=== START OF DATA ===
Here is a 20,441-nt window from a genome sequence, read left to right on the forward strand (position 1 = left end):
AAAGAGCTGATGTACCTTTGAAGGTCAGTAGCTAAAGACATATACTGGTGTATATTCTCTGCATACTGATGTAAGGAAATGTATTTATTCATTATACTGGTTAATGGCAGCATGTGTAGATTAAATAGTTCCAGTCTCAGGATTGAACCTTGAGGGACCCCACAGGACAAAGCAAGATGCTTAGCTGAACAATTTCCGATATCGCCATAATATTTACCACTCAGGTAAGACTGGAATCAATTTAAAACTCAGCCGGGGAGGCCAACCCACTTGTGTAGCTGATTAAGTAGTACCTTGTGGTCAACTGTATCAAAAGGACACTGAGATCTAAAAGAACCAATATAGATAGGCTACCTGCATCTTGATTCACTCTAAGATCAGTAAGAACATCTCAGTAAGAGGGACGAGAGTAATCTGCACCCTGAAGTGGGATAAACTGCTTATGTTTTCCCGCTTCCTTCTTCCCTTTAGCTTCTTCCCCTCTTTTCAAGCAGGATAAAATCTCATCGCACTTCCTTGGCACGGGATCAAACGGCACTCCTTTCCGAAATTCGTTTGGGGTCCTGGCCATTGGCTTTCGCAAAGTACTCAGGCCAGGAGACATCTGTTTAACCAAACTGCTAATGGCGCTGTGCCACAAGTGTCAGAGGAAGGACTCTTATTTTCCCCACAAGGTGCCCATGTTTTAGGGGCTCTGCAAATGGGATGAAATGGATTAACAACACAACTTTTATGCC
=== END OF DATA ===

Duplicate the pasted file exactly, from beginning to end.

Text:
Here is a 20,441-nt window from a genome sequence, read left to right on the forward strand (position 1 = left end):
AAAGAGCTGATGTACCTTTGAAGGTCAGTAGCTAAAGACATATACTGGTGTATATTCTCTGCATACTGATGTAAGGAAATGTATTTATTCATTATACTGGTTAATGGCAGCATGTGTAGATTAAATAGTTCCAGTCTCAGGATTGAACCTTGAGGGACCCCACAGGACAAAGCAAGATGCTTAGCTGAACAATTTCCGATATCGCCATAATATTTACCACTCAGGTAAGACTGGAATCAATTTAAAACTCAGCCGGGGAGGCCAACCCACTTGTGTAGCTGATTAAGTAGTACCTTGTGGTCAACTGTATCAAAAGGACACTGAGATCTAAAAGAACCAATATAGATAGGCTACCTGCATCTTGATTCACTCTAAGATCAGTAAGAACATCTCAGTAAGAGGGACGAGAGTAATCTGCACCCTGAAGTGGGATAAACTGCTTATGTTTTCCCGCTTCCTTCTTCCCTTTAGCTTCTTCCCCTCTTTTCAAGCAGGATAAAATCTCATCGCACTTCCTTGGCACGGGATCAAACGGCACTCCTTTCCGAAATTCGTTTGGGGTCCTGGCCATTGGCTTTCGCAAAGTACTCAGGCCAGGAGACATCTGTTTAACCAAACTGCTAATGGCGCTGTGCCACAAGTGTCAGAGGAAGGACTCTTATTTTCCCCACAAGGTGCCCATGTTTTAGGGGCTCTGCAAATGGGATGAAATGGATTAACAACACAACTTTTATGCC